Weak Wi-Fi signals or full-on dead zones are frustrating to deal with, and D-Link’s aptly named Covr system is designed to cast a wider net.

The D-Link Covr AC3900 is conceptually similar to other Wi-Fi mesh systems in that it’s designed to spread out the Internet connection through a wider area in the home. It does this by using a base unit that communicates with a satellite unit to extend that coverage.

The Covr differs from other mesh systems in that it doesn’t use identical hardware to create its own mesh. The main unit is a traditional router that looks every bit the part. If you were to see it on its own, you would never assume it was part of a mesh network. Indeed, unlike the relatively attractive and non-descript designs others have gone with, D-Link hasn’t done much to make the Covr a looker.

Establishing Covr

Going this route enabled D-Link to treat it like a typical router, putting a WAN port (in yellow) alongside four LAN ports for plugging in components via Ethernet. There’s even a USB 3.0 port at the front to plug in an external hard drive or printer for access across the network. Those looking to use an external drive for streaming media or backing up computers would be served well by the functional USB port, which is unusual for most mesh systems.

The satellite unit is essentially a range extender that doesn’t really work like one. Range extenders usually have their own SSID and password where there’s a handoff for devices to connect to it when in range. Being a mesh network, the Covr node extends the network as if it was a second router. Considerably smaller and easier to position anywhere in the home, it has some useful flexibility too.

There are two LAN ports on the back to plug in devices with Ethernet cables, in case you have a game console or hub for a smart home product nearby.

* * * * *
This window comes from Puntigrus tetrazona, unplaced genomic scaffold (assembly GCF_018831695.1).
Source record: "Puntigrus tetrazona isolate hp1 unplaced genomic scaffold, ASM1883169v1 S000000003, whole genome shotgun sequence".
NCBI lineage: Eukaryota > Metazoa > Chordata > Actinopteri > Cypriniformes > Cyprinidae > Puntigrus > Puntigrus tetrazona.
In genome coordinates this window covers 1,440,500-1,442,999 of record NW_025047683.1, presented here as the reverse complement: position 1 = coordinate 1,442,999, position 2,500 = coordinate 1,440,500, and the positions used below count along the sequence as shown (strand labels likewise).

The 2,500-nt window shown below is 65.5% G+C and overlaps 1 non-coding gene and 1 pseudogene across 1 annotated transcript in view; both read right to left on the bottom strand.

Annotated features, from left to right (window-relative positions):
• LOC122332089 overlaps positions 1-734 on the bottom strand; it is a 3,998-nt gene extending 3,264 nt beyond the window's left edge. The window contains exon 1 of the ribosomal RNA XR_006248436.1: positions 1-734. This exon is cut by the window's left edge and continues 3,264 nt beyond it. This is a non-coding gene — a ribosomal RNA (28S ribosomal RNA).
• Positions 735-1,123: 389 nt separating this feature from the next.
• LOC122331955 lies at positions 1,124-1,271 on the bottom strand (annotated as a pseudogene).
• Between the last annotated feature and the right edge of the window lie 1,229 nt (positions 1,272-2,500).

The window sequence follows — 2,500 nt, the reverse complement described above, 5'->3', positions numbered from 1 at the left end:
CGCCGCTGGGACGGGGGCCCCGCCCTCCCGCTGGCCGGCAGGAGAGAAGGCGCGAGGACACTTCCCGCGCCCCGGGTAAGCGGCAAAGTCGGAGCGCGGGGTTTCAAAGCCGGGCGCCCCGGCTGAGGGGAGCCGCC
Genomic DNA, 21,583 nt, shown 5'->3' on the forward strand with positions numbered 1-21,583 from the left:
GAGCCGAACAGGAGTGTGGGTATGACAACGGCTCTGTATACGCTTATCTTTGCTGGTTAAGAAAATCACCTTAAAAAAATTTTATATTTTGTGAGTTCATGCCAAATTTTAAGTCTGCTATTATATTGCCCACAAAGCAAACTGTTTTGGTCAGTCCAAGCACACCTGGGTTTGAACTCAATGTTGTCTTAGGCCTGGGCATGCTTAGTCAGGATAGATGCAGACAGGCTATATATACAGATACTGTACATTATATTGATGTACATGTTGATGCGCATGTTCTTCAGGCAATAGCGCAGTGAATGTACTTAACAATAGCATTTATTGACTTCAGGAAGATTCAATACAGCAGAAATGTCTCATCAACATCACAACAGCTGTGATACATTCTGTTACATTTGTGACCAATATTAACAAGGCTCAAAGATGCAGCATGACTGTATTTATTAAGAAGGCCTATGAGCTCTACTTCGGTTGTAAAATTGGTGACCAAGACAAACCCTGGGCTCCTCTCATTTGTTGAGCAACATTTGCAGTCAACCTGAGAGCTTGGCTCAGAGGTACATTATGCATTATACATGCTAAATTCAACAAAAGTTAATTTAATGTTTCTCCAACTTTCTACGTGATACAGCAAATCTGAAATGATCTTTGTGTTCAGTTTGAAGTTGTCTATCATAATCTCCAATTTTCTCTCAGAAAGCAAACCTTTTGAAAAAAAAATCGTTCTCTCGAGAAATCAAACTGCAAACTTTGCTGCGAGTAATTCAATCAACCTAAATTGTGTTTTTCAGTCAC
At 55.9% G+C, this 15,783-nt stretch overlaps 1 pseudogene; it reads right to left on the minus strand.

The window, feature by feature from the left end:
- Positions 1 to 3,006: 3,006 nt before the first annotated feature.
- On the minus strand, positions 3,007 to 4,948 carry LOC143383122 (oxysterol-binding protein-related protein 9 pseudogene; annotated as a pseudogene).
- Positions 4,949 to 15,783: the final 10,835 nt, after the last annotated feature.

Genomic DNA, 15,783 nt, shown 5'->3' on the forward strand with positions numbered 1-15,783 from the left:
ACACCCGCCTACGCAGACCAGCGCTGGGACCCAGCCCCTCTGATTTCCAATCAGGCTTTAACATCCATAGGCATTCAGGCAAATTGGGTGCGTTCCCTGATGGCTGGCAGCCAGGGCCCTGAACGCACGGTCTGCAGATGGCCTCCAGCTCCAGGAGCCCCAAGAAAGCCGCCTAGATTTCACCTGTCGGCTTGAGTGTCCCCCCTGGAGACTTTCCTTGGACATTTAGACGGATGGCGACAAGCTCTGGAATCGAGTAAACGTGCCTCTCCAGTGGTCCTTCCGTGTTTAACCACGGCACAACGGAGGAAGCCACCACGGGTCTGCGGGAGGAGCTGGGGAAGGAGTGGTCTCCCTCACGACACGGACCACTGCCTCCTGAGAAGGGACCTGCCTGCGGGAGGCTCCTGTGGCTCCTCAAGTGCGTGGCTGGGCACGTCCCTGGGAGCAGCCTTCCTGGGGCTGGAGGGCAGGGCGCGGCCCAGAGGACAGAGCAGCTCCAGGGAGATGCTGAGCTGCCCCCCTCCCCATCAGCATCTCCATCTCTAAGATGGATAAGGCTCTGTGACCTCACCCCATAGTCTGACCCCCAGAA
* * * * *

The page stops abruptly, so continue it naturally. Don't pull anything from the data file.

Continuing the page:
Together, these two cover up to 6,000 sq. ft. of space, making it useful for most homes. They are dual-band, though combine the 2.4GHz and 5GHz bands into one SSID. There is a workaround to separate them that I will touch on later. Maximum throughput combines the AC2600 (2600Mbps) of the main unit with the AC1300 (1300Mbps) of the node for a total of 3900Mbps. This is a purely theoretical number, and not one you are going to reach in practice.

They do support MU-MIMO (multi-user, multi-input, multi-output) for improved throughput with compatible devices. Options are otherwise limited beyond that, but not entirely different from other systems.

Setting up

As expected, the Covr was pretty easy to install and set up, having me up and running in about 15 minutes. Step-by-step guidance on the iOS and Android app made it simple  throughout, except its usefulness on the management side is limited at best.

First, placing the node matters because it has to be relatively close enough to communicate with the main unit. It’s not hard to do, but since this isn’t a three-pack system like some others are, you may want to be strategic about where it goes.

Once the network is functioning, the app doesn’t dig very deep. You can get a broad picture of the network and basic controls, yet little else that is customizable. The web-based toolset does much more, including parental controls, filtering, device prioritization and other advanced options.

It’s also in the browser toolset that you can set up a guest network. I wasn’t able to separate the 2.4GHz and 5GHz bands into distinct SSIDs, so I set up a guest network exclusively on the 2.4GHz band and allowed for broader access to allow certain smart home devices I had to connect. It proved to be a solid workaround for devices that don’t work with 5GHz bands, and encountered no real issues, otherwise.